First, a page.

With Fran Rider taking a well-deserved spot among the giants of the game as
a Distinguished Honouree of the Order of Hockey in Canada, it seems like an
ideal time to look back at one of her proudest accomplishments.
This April marked 30 years since Rider spearheaded the first major
international women’s hockey tournament, an unofficial world championship
that brought seven teams to North York, Ont.
Visions of an official women’s worlds and a place in the Olympics existed
in 1987, but Rider repeatedly was told neither would happen in her
lifetime. The grassroots, the naysayers said, wasn’t strong enough. What
she got, though, was sanction from the International Ice Hockey Federation
for a world tournament.
“Probably three months out we had teams if we had money, and we had money
if we had teams,” Rider says. “We struggled; we really struggled. We didn’t
know if we’d get it off the ground. What we did have was the sincere drive
from the players.”
Unhappy with the decision not to allow body-checking, West Germany withdrew
shortly before the tournament. The event was on the verge of being
cancelled. That night, Rider played a game in the Central Ontario Women��s
Hockey League – the forerunner of the National Women’s Hockey League and
now Canadian Women’s Hockey League – against Hamilton. During every
stoppage, players surrounded her looking for reassurance that the
tournament would go on.
“I looked into their eyes, and I couldn’t say no. We regrouped and said we
got to keep pushing.”
At the end of the day, six countries – and one province – competed and
another five sent delegates. The strength of the game silenced the
skeptics. And in 1990, the IIHF Women’s World Championship was born.
But let’s not get too far ahead of ourselves … 1987 was where it began.
While Rider brought together the hockey world and organized meetings that
would shape the future of the game, seven teams made women’s hockey history
at the North York Centennial Arena.
Canada – represented by the national champion Hamilton Golden Hawks (with a
few reinforcements from across the country) – was joined by Japan, the
Netherlands, Sweden, Switzerland and the United States, along with the
Mississauga Warriors, who served as the Ontario entry.
“It's the best thing that has happened to women's hockey since the
[introduction of the national women’s championship] six years ago,” Lee
Trempe, head coach of the Warriors, told the Toronto Star before
the tournament started. “I have no idea how the other countries play or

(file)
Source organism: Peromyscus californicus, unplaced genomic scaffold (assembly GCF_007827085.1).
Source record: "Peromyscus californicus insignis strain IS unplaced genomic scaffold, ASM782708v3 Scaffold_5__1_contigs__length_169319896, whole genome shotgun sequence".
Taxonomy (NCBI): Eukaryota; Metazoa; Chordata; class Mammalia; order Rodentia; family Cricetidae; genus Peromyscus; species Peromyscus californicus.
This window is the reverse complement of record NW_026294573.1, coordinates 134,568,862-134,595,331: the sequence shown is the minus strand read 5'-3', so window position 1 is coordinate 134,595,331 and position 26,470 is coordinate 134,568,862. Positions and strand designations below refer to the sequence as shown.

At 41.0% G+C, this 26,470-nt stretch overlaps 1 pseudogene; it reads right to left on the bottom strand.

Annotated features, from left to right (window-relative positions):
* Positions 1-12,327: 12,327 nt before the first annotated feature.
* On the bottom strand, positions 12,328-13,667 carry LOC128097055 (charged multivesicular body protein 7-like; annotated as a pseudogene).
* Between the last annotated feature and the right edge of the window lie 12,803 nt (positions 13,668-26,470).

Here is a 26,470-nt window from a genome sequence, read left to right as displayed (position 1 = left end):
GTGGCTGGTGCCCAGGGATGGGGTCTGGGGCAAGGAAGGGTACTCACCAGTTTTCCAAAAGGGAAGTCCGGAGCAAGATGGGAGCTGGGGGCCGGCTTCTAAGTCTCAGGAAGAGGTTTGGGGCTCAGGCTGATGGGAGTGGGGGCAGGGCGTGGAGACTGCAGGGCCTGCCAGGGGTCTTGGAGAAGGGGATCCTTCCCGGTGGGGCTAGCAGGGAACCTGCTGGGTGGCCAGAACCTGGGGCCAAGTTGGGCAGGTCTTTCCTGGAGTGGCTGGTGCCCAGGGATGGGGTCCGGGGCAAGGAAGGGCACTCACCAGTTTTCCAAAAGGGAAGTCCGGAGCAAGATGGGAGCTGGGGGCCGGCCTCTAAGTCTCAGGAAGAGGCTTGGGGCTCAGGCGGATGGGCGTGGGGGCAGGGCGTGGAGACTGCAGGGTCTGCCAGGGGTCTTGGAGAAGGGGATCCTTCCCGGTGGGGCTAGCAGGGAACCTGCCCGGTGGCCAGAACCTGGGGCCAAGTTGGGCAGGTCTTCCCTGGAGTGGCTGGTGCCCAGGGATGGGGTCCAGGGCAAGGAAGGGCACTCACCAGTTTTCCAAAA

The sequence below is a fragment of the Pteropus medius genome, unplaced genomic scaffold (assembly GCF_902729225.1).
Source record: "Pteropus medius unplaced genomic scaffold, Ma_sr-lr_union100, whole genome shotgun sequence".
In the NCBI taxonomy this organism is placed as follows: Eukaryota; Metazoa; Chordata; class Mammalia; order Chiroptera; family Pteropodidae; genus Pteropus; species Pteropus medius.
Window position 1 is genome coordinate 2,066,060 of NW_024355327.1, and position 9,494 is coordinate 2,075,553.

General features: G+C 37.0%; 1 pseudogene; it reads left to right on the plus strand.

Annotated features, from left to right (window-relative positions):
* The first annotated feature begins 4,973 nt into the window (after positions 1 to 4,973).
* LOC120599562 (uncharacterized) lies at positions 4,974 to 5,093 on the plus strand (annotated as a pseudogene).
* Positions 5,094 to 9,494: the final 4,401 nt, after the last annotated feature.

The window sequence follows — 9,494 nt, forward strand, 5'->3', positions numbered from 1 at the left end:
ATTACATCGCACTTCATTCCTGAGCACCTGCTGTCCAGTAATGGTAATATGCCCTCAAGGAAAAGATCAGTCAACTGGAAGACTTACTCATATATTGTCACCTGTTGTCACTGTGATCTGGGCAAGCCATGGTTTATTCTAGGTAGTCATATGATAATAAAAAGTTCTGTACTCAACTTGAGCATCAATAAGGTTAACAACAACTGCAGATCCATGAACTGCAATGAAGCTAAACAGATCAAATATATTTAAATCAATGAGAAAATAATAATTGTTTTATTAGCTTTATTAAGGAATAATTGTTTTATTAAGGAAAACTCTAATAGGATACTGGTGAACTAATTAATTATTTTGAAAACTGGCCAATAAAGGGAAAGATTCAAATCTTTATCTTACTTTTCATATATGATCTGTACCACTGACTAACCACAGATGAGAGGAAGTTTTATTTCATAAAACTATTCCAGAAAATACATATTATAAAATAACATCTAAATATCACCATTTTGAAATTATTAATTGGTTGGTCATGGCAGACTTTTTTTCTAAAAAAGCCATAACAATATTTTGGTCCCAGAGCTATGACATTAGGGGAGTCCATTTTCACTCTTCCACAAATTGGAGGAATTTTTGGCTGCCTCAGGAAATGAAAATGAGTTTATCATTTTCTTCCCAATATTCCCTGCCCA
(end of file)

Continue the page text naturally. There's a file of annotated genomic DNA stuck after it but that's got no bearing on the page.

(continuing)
what to expect. I can appreciate the U.S.A., as we are about the same in
sports but the others … we'll have to wait and see."
Not surprisingly, it was the North Americans who quickly proved to be the
teams to beat. Canada, Ontario and the U.S. dominated the preliminary
round, finishing with a combined goal differential of +158.
After Canada cruised past Sweden with an 8-2 semifinal win, Ontario topped
the Americans 5-2 to set up the all-Canadian final that was expected before
the first puck dropped.
Canada had the upper hand in the preliminary round, scoring a 5-0 victory,
and it was much of the same with the Hazel McCallion World Cup – named for
the long-time Mississauga mayor and women’s hockey supporter who served as
honorary chair of the tournament – on the line.
Janet Stone opened the scoring just past the midway mark of the first
period, and Canadian goaltender Cathy Phillips made it stand up. Colleen
Cohen, Kelly Weaver and Shirley Cameron added goals in the latter half of
the third period for a 4-0 final, putting Canada atop the podium.
"We opened a lot of people's eyes about women's hockey," captain Marion
Coveny told the Star. "I can't believe how we feel. It's
incredible! We have to credit everyone on the team, it wasn't an easy win."
Phillips earned Top Goaltender honours, while Dawn McGuire, an Albertan
added to the Hamilton roster for the tournament, took home the Most
Valuable Player award.
They were two of six members of Team Canada (plus head coach Dave McMaster)
who were in Ottawa three years later for the first official IIHF World
Women’s Championship, joined by three members of Team Ontario – including
future Hockey Hall of Fame inductees Angela James and Geraldine Heaney.
Eight years after that, Heaney and France St-Louis – the lone Hamilton
holdover from 1987 – made their Olympic dreams a reality in Nagano.
And when Heaney capped her career with Olympic gold in Salt Lake City in
2002, 6.225 million Canadians watched it live on CBC, a far cry from the
1,000 who attended that untelevised 1987 final.
Today, the next generation of Team Canada prepares for another foray onto
And although most of the Canadians who will be in PyeongChang next February
weren’t even born in 1987, they will forever carry a piece of North York
with them … because the journey had to start somewhere.